The earliest forms of newspaper were handwritten and now ‘The Musalman‘ probably is the last handwritten newspaper in the world. This Urdu language newspaper was established in 1927 by Chenab Syed Asmadullah Sahi and has been published daily in the Chennai city of India ever since.
With the recent technological advances, where paper newspapers are going extinct because people read them online, this personable touch is rare to find. The price of this paper is 75 Paise
It is presently run by Syed Asmadullah’s grand son Syed Arifullah and six skilled calligraphers work on this four pages newspaper everyday. With a circulation of approximately 23,000 the paper covers news in Urdu language across a wide spectrum including politics, culture and sports.
The ‘Musalman‘ is probably the last handwritten newspaper in the world. It has been published and read every day in South India’s Chennai since 1927 in almost the same form. In the shadow of the Wallajah Mosque in Chennai, a team of six die hard workers still put out this hand-penned paper. Four of them are katibs — writers dedicated to the ancient art of Urdu calligraphy. It’s tough for the die-hard artists of Urdu calligraphy. But the story we tell here is not just of their desperation and despair. The fact is, at the office of ‘The Musalman’, the oldest Urdu daily in India, no one has ever quit. They work till they pass on.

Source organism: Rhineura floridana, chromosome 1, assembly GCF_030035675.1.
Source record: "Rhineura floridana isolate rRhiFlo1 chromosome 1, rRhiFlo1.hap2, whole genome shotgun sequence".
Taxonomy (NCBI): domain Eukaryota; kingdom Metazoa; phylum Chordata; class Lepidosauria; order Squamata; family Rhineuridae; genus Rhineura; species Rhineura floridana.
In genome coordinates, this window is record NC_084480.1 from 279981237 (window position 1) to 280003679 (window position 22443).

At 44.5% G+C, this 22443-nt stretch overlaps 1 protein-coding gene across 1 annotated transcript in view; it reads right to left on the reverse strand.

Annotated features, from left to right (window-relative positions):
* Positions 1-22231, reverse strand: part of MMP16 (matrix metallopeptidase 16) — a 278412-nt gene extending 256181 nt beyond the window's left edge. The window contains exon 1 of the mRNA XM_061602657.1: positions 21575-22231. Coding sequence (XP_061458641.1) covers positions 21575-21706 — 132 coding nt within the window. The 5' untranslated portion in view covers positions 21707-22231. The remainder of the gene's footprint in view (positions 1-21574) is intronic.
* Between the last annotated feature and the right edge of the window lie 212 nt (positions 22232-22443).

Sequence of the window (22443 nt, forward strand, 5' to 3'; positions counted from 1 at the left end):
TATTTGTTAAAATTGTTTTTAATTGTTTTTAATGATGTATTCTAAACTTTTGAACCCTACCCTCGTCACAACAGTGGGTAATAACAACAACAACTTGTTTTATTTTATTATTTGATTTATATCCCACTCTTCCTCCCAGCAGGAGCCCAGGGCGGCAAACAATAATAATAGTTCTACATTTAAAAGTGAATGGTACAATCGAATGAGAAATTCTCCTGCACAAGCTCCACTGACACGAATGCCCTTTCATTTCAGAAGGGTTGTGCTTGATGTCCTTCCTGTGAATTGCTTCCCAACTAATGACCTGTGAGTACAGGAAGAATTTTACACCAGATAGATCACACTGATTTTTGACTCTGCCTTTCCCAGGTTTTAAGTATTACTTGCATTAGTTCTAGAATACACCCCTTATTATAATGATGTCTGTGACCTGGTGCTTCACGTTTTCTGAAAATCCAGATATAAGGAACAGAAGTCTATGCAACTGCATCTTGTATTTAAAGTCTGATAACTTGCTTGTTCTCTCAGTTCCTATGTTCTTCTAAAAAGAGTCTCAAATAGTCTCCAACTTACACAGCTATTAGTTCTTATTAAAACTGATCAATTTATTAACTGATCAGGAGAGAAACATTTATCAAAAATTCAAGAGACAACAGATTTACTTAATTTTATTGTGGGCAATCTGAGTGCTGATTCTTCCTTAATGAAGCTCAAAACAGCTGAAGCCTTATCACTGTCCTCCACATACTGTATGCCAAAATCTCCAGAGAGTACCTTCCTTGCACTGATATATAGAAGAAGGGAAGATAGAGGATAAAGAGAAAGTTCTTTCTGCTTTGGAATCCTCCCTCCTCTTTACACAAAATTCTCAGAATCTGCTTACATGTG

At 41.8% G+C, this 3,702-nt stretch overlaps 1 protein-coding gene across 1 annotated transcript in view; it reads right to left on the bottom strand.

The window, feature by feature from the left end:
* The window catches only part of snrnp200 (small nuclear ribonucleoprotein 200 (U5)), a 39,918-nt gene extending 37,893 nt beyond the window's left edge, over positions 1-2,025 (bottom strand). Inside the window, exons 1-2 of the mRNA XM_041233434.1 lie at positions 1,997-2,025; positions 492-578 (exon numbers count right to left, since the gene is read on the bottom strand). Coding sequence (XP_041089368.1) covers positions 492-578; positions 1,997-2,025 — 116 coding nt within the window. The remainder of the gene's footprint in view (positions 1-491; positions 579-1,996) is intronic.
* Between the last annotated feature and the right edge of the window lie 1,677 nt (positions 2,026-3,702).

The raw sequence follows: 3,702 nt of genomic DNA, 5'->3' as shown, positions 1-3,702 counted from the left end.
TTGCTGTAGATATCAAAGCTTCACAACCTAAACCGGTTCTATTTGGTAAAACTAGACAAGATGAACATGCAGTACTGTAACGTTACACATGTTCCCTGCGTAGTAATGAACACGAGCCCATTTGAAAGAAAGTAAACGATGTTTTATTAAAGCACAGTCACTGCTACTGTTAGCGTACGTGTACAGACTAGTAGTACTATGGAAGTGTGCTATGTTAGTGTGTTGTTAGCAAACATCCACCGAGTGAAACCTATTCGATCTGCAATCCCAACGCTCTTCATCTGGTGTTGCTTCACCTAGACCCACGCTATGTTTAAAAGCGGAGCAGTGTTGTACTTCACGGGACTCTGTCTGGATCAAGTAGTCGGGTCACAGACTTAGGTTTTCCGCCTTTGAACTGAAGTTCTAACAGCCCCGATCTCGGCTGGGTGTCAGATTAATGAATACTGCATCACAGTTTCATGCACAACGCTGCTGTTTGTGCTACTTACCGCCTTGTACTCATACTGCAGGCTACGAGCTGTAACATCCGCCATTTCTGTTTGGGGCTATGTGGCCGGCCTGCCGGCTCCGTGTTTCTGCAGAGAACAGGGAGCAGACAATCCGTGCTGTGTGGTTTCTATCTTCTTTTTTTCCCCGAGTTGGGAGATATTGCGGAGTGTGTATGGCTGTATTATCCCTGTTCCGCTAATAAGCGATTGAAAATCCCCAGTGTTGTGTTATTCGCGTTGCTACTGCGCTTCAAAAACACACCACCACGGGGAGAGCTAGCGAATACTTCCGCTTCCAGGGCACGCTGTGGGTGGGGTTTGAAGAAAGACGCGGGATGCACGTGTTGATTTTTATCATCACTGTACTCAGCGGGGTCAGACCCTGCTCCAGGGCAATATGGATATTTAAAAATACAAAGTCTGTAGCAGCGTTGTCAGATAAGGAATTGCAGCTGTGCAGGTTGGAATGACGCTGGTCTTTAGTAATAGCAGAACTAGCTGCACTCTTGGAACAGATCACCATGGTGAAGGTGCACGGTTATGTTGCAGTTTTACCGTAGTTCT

Preparation of its every page takes about three hours. After the news is received in English from its part time reporters, it is translated into Urdu and Katibs – writers, dedicated to the ancient art of Urdu calligraphy, pen – down the whole story on paper. After that negative copy of the entire hand –written paper is prepared and pressed on printing plates.
Presently it is edited by Mr. Syed Arifullah. He took over the charge after his father died. His father ran this paper for 40 years. It was founded by his grandfather in 1927. This paper has maintained its original look and had not compromised with the Urdu computer font.
Urdu type setting was very difficult; also, typeset work looked ugly in comparison to handwritten work. Therefore, Urdu resorted to lithography while other languages adopted typeset.
With the advent of computer, Urdu writing got great boost. It allowed calligraphic writing without the problems of lithography. Yet, a book or newspaper written by a good katib and properly lithographed is very pleasing and beautiful; computer written Urdu is no match.
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